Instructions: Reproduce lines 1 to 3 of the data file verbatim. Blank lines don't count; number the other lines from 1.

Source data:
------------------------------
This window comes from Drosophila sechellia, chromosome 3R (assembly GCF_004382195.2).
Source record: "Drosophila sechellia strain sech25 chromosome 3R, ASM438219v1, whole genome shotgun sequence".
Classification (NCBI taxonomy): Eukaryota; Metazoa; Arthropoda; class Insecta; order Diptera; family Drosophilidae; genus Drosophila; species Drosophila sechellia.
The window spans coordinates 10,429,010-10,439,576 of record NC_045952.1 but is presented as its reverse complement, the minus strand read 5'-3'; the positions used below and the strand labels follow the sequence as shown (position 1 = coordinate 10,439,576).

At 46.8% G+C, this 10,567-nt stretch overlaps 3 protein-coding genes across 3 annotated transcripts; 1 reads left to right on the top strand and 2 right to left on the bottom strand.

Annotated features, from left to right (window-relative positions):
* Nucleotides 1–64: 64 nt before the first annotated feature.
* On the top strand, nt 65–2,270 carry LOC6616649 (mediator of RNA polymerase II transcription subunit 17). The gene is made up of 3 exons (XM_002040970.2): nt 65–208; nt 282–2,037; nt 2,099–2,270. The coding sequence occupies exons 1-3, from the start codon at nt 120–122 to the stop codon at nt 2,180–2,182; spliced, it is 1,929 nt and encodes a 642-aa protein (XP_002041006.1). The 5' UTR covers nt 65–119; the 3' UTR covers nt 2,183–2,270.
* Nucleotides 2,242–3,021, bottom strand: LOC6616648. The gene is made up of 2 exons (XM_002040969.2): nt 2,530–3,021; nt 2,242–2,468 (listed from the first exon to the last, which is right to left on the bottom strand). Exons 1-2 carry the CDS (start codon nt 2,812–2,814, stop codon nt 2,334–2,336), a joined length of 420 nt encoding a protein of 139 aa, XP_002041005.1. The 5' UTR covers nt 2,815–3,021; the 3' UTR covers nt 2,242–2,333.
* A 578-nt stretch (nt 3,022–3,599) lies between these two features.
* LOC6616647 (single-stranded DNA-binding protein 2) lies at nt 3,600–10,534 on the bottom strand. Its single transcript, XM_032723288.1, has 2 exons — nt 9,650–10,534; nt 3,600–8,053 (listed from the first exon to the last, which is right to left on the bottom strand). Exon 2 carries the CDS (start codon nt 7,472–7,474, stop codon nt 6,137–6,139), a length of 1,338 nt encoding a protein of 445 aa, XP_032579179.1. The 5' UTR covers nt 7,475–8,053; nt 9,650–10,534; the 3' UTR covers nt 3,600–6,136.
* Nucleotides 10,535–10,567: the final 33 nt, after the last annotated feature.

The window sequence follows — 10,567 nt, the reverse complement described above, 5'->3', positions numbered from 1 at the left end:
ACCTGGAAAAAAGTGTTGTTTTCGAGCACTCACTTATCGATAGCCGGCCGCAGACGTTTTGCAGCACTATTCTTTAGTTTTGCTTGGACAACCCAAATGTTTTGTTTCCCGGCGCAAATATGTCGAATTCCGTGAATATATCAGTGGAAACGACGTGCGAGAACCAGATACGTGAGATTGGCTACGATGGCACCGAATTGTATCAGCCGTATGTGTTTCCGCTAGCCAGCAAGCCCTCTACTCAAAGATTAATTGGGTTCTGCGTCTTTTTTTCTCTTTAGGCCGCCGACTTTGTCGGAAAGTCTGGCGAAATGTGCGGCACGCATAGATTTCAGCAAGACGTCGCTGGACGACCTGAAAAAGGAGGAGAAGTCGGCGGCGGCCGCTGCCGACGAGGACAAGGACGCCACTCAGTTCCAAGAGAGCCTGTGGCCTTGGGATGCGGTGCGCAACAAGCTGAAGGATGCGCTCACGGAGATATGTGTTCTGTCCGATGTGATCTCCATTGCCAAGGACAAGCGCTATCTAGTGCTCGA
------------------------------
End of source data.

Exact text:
This window comes from Drosophila sechellia, chromosome 3R (assembly GCF_004382195.2).
Source record: "Drosophila sechellia strain sech25 chromosome 3R, ASM438219v1, whole genome shotgun sequence".
Classification (NCBI taxonomy): Eukaryota; Metazoa; Arthropoda; class Insecta; order Diptera; family Drosophilidae; genus Drosophila; species Drosophila sechellia.